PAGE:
AI In The Supply Chain: It's More Than Just Big Data

Leveraging Big Data

As retail continues to become digitized, one intersection of opportunity is revamping supply chain management to connect popular trends and bring data driven insight into retail strategies. Recently, OpenText’s Mark Morley — Director, Strategic Product Marketing for Business Network — took time to answer questions about how supply chain management can shape retailers’ use of AI and more.

Q: How can AI help with retail operations?

Morley: Big Data and AI allows retailers to analyze trends from previous purchases and shopping seasons, combined with current purchasing behavior to predict which products will be in demand in the future. By gaining deeper visibility into the status of various transactions like purchase orders, shipments and inventory reports, retailers can improve product availability and increase customer satisfaction. Ultimately, if retailers are equipped with better and more accessible real time data to ensure product availability, it helps improve customer satisfaction levels and contributes to improved downstream sales.

Q: What role does AI play in creating supply chain efficiency, especially when considering resource-intensive processes such as inventory management, picking, packing, and shipping?

Morley: Deploying AI helps better integrate data sets which have traditionally been isolated in separate supply chain operational systems. Some of these data sets — order management, inventory management, shipping, warehouse management, e-commerce, and transportation management — should be unified in order to provide supply chain management a clearer picture of where inventory is located. As a result, retailers can plan their inventory requirements and refer back to historical sales of their products from earlier years to accurately forecast which products will be in demand next season, as well as to prevent out-of-stock situations with low inventory.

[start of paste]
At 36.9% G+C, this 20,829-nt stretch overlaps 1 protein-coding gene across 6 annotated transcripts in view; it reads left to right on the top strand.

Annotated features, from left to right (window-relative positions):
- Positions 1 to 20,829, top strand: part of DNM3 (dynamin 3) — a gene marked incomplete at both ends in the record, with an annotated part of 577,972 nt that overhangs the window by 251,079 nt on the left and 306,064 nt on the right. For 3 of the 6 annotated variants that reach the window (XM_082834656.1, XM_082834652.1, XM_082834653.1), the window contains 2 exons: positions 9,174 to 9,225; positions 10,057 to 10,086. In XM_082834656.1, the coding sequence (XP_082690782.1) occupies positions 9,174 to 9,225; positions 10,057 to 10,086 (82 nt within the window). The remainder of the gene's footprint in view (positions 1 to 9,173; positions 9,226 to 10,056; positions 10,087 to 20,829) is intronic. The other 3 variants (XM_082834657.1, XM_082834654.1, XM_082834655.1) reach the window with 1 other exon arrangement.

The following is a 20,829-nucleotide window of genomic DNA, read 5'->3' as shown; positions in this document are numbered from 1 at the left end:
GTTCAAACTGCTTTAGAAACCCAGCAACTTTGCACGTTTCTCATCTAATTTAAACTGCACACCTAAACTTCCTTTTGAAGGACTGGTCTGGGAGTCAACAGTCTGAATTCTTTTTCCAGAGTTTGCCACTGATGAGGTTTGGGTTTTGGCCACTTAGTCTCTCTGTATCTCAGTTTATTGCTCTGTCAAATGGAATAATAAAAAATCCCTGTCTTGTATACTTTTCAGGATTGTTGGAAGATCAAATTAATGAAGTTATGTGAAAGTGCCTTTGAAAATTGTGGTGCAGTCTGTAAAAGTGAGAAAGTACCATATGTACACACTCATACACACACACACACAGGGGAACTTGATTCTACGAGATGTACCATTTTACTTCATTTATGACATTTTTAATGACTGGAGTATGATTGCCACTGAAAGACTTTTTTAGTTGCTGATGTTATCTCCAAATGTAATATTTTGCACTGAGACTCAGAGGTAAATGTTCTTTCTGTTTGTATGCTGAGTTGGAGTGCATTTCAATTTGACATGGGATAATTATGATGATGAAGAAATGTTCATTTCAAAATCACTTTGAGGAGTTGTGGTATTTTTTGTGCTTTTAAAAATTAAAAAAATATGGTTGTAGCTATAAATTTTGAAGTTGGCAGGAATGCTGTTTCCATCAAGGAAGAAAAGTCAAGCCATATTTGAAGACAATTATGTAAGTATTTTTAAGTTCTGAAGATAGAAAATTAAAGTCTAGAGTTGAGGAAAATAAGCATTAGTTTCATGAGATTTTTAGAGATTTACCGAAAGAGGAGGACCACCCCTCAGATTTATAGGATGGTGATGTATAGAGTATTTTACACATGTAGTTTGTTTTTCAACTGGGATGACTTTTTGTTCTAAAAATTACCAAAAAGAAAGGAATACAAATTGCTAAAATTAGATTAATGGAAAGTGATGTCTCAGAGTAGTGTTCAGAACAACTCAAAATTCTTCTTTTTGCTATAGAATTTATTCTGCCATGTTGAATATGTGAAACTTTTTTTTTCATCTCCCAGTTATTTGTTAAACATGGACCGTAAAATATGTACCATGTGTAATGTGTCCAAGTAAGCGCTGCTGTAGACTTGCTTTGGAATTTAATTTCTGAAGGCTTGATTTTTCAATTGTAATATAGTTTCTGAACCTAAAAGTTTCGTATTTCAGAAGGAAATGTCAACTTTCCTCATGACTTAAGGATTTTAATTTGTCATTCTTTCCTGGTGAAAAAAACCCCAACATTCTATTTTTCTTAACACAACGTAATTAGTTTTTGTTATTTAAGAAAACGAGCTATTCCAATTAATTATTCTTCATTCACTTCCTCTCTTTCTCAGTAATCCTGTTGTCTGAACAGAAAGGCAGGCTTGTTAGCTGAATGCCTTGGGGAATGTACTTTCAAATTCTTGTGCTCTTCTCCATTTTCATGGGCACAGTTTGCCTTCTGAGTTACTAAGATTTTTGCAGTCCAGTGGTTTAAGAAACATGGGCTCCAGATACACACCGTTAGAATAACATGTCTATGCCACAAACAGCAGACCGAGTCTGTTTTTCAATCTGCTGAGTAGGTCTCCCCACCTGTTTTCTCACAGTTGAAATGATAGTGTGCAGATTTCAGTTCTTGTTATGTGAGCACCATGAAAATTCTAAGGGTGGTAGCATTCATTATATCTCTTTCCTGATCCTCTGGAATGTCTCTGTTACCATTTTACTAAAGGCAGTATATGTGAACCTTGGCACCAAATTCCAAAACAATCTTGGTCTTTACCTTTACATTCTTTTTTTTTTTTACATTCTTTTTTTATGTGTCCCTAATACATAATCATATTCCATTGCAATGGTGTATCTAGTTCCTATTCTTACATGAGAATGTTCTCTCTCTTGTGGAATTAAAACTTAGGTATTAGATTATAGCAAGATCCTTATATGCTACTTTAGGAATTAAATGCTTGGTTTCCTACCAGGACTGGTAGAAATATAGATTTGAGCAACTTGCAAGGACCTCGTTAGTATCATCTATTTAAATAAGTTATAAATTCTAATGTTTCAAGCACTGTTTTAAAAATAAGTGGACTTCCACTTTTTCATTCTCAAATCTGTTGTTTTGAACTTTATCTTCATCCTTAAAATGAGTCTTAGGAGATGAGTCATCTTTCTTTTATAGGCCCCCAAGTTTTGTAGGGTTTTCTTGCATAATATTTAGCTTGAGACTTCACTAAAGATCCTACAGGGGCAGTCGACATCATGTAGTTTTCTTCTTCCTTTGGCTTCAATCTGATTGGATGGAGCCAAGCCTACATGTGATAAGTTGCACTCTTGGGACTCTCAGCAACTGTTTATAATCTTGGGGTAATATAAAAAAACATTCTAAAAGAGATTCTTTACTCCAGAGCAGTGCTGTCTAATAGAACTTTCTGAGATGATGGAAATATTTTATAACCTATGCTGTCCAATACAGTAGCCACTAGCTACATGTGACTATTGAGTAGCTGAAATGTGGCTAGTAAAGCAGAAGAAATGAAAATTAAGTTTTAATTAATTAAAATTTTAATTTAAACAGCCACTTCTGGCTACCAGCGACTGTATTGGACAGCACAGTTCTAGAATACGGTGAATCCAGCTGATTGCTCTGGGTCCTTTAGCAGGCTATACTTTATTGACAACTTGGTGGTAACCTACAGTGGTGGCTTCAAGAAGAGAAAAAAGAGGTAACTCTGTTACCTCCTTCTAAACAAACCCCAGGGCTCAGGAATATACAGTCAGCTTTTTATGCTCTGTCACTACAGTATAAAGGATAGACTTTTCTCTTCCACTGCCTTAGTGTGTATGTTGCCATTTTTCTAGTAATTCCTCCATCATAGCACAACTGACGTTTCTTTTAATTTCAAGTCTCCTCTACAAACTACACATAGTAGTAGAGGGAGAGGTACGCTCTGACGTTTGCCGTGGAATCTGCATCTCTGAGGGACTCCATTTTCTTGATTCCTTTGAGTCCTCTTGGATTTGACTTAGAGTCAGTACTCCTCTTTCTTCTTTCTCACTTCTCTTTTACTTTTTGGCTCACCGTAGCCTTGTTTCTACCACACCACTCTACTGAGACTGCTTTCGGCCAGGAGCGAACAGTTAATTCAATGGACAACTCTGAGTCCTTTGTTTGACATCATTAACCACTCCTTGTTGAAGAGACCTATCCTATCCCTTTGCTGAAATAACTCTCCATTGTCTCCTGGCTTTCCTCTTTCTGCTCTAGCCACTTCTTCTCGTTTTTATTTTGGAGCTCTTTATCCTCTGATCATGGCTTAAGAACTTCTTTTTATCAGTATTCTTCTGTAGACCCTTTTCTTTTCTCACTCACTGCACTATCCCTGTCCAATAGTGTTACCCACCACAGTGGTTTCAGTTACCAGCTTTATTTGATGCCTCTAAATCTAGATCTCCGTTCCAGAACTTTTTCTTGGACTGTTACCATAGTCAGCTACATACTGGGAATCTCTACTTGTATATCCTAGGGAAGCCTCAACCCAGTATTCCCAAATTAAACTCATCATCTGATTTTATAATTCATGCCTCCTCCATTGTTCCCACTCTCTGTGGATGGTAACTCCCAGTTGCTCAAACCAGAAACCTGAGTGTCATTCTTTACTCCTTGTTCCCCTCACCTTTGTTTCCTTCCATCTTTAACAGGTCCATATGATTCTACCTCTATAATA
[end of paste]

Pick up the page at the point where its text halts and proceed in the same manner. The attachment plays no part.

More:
Q: How will leveraging data-driven analytics in the supply chain help a retailer stay ahead of the competition and foster innovation?

Morley: Information is the key to customer-centric initiatives. Using predictive analytics to harness supply chain network data, retailers will develop more sophisticated relationships to serve customers across channels. Establishing smart and successful retail trading networks that combine data to monitor, analyze, and report on consumer demand, inventory availability, and supply chain performance will enable retailers to stay competitive as the retail landscape evolves. Being able to learn and predict future buying patterns will radically transform the way products are created, sourced, and sold through today’s retailers.

Q: What are some practical uses of the data being collected on inventory and what analysis can be performed on that data?

Morley: One important example of using data analytics to improve inventory includes the enhancement of channel-based merchandise presentation. By combining sales data and inventory designated for different channels, retailers and vendors can better plan merchandise allocations based on fulfillment strategy. Another use is the expediting of customer fulfillment. With access into real-time visibility into available inventory at a vendor’s warehouse, retailers can increase customer drop-ship partnerships. And by combining vendor inventory with inventory available across the retailer’s distribution network, retailers can decide at point-of-purchase the fastest and most effective fulfillment point for a customer’s order.